A new Trump brand not named for Trump? Yes, meet Scion

The new line from Trump Hotels won’t bear the famous name behind the original brand, but that was the plan all along, according to its chief executive.

The hotelier announced plans for a sub-brand in June but released its name, Scion, in late September.

Unlike Trump Hotels, a worldwide collection of luxury properties with nightly rates beginning at $700, Scion (a word defined in the news release as “descendant of a notable family”) will have rooms beginning at $200 or $300 a night, said Eric Danziger, the chief executive of Trump Hotels. He likened the new brand to W Hotels and Resorts (originally a brand from Starwood Hotels and Resorts that’s now a part of Marriott International.

The hotel company is run by an executive team that also includes Danziger and three of Trump’s children.

Danziger will oversee the new brand, while Kathleen Flores, the executive vice president of new brands and innovation at Trump Hotels, will manage the day-to-day details.

“We intentionally didn’t want to have ‘Trump’ anywhere in the name because we didn’t want to confuse consumers between the two brands,” Danziger said.

“Scion will be relevant but not faddish, and though we’re not necessarily going after millennials, the concept will likely draw in millennials,” he said.

The properties will have stylish decor and emphasize communal spaces, especially lobbies, in which guests as well as local residents can work and socialize while being surrounded by exhibits showcasing pieces by local artists. Good service is to be a brand hallmark.

Excluding the word “Trump” from Scion is a smart marketing strategy, according to Rummy Pandit, the executive director of the Lloyd D. Levenson Institute of Gaming, Hospitality & Tourism at Stockton University in New Jersey.

“Forget politics — this is a different brand altogether from Trump Hotels and needs a different name,” he said. Pandit cited the example of Ritz-Carlton, the luxury brand under the Marriott International umbrella. “Ritzes are a part of Marriott, but their concept and target market is different from the hotels that are called Marriotts,” he said.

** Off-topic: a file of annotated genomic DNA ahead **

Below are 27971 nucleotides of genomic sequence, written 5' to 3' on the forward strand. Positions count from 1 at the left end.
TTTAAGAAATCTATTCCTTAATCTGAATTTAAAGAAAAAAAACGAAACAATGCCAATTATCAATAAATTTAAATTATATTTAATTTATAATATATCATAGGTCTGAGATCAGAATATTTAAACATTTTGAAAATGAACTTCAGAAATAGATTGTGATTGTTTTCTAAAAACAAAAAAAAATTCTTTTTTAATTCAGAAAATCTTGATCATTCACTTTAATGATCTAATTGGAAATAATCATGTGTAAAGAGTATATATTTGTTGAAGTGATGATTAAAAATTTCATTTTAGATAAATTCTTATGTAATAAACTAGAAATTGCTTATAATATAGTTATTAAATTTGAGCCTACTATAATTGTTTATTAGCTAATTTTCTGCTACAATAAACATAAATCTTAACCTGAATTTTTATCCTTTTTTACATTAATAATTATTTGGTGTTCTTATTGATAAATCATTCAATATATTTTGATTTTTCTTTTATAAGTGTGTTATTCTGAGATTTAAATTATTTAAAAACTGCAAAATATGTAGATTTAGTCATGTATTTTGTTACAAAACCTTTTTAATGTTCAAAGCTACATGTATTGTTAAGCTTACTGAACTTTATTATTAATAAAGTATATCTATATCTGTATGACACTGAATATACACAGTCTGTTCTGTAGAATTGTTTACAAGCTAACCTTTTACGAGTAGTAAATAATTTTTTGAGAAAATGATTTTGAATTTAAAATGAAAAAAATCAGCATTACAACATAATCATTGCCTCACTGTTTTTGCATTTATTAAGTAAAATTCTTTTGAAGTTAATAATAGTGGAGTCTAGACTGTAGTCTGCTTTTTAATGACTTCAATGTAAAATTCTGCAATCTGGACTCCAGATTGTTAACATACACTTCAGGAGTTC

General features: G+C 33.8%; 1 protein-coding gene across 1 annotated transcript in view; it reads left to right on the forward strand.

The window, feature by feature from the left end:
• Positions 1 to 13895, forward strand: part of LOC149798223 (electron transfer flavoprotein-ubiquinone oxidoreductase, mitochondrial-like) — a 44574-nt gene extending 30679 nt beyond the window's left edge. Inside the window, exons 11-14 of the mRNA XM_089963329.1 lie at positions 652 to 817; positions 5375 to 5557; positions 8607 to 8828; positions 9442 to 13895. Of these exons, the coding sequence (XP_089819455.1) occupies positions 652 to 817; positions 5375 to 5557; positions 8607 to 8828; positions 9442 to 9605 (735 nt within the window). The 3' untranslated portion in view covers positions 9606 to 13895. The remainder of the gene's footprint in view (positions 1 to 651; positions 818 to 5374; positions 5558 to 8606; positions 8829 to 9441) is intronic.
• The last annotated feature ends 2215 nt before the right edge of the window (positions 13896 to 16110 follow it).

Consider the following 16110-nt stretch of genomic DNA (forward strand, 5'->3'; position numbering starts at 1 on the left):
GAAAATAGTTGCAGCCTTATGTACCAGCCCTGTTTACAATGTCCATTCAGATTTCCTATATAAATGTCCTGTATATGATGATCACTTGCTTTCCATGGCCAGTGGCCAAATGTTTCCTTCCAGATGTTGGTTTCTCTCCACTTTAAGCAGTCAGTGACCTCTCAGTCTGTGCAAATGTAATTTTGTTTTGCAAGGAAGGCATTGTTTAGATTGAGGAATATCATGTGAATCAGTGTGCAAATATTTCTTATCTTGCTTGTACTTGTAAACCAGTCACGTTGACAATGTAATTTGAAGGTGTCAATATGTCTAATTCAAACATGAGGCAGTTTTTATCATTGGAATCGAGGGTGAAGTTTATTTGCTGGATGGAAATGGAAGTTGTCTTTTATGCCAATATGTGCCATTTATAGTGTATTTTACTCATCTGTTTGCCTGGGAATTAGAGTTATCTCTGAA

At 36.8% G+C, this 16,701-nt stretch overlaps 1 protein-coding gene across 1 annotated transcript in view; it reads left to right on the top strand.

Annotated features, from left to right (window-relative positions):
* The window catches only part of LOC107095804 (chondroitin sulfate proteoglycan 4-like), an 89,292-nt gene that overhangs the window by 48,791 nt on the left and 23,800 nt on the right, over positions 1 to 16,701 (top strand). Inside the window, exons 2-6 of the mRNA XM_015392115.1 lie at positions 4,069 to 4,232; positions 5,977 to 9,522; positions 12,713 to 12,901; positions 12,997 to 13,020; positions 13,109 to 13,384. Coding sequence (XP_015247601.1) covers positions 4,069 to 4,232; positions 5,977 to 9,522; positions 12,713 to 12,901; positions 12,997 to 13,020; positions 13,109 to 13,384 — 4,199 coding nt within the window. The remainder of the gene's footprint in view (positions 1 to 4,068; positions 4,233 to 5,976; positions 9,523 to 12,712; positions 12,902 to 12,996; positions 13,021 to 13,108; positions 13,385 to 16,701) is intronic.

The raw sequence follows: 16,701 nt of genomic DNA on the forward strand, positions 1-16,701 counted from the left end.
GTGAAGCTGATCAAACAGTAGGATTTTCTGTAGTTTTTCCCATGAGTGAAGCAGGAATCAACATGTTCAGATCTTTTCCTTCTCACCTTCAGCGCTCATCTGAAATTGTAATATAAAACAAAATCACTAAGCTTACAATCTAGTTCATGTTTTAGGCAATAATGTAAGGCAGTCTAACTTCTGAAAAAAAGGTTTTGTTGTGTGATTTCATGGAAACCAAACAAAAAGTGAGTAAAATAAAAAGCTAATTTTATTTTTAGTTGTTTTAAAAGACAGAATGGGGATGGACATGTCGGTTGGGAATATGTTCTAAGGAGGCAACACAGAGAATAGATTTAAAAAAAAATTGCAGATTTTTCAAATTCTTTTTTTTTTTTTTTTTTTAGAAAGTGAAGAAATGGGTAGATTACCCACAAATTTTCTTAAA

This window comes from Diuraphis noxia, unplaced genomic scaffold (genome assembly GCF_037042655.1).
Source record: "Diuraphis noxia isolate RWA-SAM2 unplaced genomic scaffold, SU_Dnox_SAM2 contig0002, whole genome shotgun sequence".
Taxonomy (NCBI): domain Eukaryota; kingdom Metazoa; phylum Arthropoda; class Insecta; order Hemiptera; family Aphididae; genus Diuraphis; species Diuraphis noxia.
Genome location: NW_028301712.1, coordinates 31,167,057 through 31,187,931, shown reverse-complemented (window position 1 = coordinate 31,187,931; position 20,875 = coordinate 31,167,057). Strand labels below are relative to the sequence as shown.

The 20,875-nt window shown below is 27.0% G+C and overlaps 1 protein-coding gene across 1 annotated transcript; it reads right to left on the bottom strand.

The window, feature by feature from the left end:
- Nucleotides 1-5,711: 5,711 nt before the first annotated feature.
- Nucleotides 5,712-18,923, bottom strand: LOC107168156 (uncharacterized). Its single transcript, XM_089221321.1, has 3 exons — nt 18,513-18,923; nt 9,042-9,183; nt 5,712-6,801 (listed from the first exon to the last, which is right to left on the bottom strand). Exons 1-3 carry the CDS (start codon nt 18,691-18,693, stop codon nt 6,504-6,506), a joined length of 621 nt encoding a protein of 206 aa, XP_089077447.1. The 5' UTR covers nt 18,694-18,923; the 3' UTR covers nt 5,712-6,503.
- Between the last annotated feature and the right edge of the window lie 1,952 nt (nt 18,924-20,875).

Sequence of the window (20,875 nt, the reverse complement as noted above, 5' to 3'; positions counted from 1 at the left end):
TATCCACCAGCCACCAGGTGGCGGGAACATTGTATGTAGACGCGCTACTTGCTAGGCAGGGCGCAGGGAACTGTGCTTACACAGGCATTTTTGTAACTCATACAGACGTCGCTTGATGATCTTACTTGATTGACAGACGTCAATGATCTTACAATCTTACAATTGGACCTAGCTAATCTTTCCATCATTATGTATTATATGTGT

Hotel companies often establish a larger footprint than Trump Hotels did before creating offshoots. But according to Danziger, Scion has been in development for more than a year. “It was one of the first ideas the Trump family and I discussed when I joined the company in September 2015,” he said.

There are currently nine Scions in the pipeline, all in the United States, in smaller cities and resort areas. Danziger declined to name specific locations, but he said the first Scion was expected to open in early 2017.

Sean Hennessy, a hotel consultant and an assistant professor at the Jonathan M. Tisch Center for Hospitality and Tourism at New York University, said Scion’s debut was part of a larger movement by hotel companies to introduce affordable “lifestyle” brands, such as InterContinental’s Even Hotels and Hilton’s Curio.

“Many hotel companies are rushing to create brands like Scion because it is challenging to make profits in the luxury hotel segment, and also because the emerging bulk of travelers today are millennials who shy away from the formal luxury which Trump Hotels generally exude,” he said.

Danziger said that contrary to some reports, Trump Hotels were not struggling. “Our brand is doing well,” he said, “and any news of the otherwise are sensationalized right now because of the elections.”

Scion aside, Trump Hotels have seen soft demand; there were readily available reservations and lower room rates at the newly opened Trump International Hotel Washington, D.C. — compared with other luxury properties in the city — when the World Bank Group and International Monetary Fund meetings took place in Washington in early October.